International Journal of Computer Vision

, Volume 56, Issue 3, pp 151–177 | Cite as

Object Detection Using the Statistics of Parts

  • Henry Schneiderman
  • Takeo Kanade
Article

Abstract

In this paper we describe a trainable object detector and its instantiations for detecting faces and cars at any size, location, and pose. To cope with variation in object orientation, the detector uses multiple classifiers, each spanning a different range of orientation. Each of these classifiers determines whether the object is present at a specified size within a fixed-size image window. To find the object at any location and size, these classifiers scan the image exhaustively.

Each classifier is based on the statistics of localized parts. Each part is a transform from a subset of wavelet coefficients to a discrete set of values. Such parts are designed to capture various combinations of locality in space, frequency, and orientation. In building each classifier, we gathered the class-conditional statistics of these part values from representative samples of object and non-object images. We trained each classifier to minimize classification error on the training set by using Adaboost with Confidence-Weighted Predictions (Shapire and Singer, 1999). In detection, each classifier computes the part values within the image window and looks up their associated class-conditional probabilities. The classifier then makes a decision by applying a likelihood ratio test. For efficiency, the classifier evaluates this likelihood ratio in stages. At each stage, the classifier compares the partial likelihood ratio to a threshold and makes a decision about whether to cease evaluation—labeling the input as non-object—or to continue further evaluation. The detector orders these stages of evaluation from a low-resolution to a high-resolution search of the image. Our trainable object detector achieves reliable and efficient detection of human faces and passenger cars with out-of-plane rotation.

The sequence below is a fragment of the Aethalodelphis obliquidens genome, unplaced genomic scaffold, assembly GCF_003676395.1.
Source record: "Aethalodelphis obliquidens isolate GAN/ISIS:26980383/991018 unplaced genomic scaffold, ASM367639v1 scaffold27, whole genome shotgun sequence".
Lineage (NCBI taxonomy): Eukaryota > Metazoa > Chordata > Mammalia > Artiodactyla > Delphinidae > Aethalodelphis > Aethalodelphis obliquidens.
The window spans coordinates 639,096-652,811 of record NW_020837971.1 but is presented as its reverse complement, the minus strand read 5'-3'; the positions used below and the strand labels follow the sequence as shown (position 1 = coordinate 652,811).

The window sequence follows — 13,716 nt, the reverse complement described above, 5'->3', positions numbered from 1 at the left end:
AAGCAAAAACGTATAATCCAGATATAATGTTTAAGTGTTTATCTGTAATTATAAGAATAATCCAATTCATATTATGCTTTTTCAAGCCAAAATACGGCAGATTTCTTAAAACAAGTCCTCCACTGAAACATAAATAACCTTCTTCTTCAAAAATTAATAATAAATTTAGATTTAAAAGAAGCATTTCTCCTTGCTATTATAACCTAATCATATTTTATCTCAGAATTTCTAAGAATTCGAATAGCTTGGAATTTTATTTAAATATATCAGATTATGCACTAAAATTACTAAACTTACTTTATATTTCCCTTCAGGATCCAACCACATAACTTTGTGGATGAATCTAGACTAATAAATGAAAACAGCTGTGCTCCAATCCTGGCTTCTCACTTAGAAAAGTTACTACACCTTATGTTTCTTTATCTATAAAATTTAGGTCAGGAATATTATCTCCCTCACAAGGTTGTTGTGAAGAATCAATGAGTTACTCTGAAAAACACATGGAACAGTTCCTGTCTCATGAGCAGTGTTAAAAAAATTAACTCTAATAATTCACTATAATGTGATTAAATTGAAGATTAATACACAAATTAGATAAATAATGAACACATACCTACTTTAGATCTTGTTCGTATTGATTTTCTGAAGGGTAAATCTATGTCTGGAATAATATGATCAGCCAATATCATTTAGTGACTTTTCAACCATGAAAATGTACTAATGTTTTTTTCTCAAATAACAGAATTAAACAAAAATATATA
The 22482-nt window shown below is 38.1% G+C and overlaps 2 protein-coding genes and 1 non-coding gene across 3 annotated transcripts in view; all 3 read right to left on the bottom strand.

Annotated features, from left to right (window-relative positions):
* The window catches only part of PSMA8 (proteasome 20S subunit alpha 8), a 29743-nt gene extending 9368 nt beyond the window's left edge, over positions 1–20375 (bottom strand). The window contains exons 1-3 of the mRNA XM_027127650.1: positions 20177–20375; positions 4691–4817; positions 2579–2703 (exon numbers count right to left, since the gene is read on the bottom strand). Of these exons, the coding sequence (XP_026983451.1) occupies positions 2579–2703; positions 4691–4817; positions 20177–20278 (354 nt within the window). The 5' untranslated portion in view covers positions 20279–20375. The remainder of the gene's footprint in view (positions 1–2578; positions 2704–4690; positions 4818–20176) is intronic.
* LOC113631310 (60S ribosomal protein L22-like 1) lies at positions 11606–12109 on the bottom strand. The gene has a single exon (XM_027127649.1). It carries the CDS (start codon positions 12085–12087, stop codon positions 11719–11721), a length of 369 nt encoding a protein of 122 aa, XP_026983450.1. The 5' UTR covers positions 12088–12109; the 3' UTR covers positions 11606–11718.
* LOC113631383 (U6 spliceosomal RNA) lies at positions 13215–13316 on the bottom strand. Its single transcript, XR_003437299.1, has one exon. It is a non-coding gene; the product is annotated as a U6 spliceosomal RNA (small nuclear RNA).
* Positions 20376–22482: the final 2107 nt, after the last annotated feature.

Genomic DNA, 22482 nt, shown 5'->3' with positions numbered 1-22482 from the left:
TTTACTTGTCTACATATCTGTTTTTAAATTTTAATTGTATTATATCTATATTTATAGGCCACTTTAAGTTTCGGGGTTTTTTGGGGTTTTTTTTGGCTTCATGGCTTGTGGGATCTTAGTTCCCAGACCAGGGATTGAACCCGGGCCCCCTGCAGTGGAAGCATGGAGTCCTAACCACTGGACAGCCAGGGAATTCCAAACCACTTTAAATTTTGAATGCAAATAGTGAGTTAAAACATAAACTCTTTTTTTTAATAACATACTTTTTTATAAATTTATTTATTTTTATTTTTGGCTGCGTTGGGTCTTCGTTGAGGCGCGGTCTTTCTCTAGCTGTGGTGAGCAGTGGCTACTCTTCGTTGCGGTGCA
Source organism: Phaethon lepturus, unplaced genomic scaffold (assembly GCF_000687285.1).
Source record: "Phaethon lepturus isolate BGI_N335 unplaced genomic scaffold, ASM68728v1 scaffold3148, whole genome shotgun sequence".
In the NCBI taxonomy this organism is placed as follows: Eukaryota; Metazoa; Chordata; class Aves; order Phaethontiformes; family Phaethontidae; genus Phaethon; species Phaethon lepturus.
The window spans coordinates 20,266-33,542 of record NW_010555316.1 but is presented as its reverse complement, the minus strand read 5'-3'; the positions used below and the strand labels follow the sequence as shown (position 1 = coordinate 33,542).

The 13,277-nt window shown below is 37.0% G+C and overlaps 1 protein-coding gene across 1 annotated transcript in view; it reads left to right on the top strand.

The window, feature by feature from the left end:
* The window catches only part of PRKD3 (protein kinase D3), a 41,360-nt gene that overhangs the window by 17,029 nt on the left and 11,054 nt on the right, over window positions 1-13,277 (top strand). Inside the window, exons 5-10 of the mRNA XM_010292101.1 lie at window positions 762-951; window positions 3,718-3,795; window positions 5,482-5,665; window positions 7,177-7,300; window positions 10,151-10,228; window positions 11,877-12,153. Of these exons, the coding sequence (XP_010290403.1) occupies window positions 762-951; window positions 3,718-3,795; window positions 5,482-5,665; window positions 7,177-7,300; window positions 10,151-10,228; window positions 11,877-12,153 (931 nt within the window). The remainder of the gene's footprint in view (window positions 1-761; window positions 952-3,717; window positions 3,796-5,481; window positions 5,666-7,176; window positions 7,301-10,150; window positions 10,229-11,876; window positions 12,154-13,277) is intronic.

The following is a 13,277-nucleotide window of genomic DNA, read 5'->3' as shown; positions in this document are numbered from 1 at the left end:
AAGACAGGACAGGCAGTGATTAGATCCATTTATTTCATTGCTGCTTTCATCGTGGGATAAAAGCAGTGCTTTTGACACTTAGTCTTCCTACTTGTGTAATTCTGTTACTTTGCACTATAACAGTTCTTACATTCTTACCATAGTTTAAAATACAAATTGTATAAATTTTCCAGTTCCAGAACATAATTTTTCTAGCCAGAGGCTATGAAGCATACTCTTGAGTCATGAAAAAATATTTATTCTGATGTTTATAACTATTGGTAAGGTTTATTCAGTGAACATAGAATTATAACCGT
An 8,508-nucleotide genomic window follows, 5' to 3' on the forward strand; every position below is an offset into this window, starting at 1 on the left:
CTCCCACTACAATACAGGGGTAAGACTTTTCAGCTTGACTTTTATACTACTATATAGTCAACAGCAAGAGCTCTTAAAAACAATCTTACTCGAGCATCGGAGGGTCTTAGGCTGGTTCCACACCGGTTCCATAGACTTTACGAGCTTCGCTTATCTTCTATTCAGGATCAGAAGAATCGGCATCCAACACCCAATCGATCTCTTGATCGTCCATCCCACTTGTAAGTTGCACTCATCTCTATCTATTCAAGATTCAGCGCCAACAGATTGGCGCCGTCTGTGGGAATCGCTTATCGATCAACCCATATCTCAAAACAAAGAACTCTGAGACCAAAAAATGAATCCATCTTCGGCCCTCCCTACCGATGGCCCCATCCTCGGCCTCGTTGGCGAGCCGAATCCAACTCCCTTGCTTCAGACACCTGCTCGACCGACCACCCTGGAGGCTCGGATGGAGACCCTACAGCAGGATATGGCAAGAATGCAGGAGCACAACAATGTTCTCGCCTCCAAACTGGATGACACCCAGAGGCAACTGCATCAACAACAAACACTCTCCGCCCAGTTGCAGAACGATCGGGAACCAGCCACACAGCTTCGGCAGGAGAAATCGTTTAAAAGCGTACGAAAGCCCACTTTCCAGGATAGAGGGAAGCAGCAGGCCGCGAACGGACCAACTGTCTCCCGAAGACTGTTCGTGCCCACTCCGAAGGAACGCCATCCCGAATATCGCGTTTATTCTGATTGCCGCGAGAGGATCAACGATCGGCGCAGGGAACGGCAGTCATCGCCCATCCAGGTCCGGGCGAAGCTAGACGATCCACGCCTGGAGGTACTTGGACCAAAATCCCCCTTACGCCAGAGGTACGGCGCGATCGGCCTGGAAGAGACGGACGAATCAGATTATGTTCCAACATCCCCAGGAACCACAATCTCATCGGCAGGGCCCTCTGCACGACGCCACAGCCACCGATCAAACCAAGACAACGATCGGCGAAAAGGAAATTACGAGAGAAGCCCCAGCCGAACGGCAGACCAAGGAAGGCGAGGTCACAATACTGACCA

object recognition object detection face detection car detection pattern recognition machine learning statistics computer vision wavelets classification 

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Copyright information

© Kluwer Academic Publishers 2004

Authors and Affiliations

  • Henry Schneiderman
    • 1
  • Takeo Kanade
    • 1
  1. 1.Robotics InstituteCarnegie Mellon UniversityPittsburghUSA

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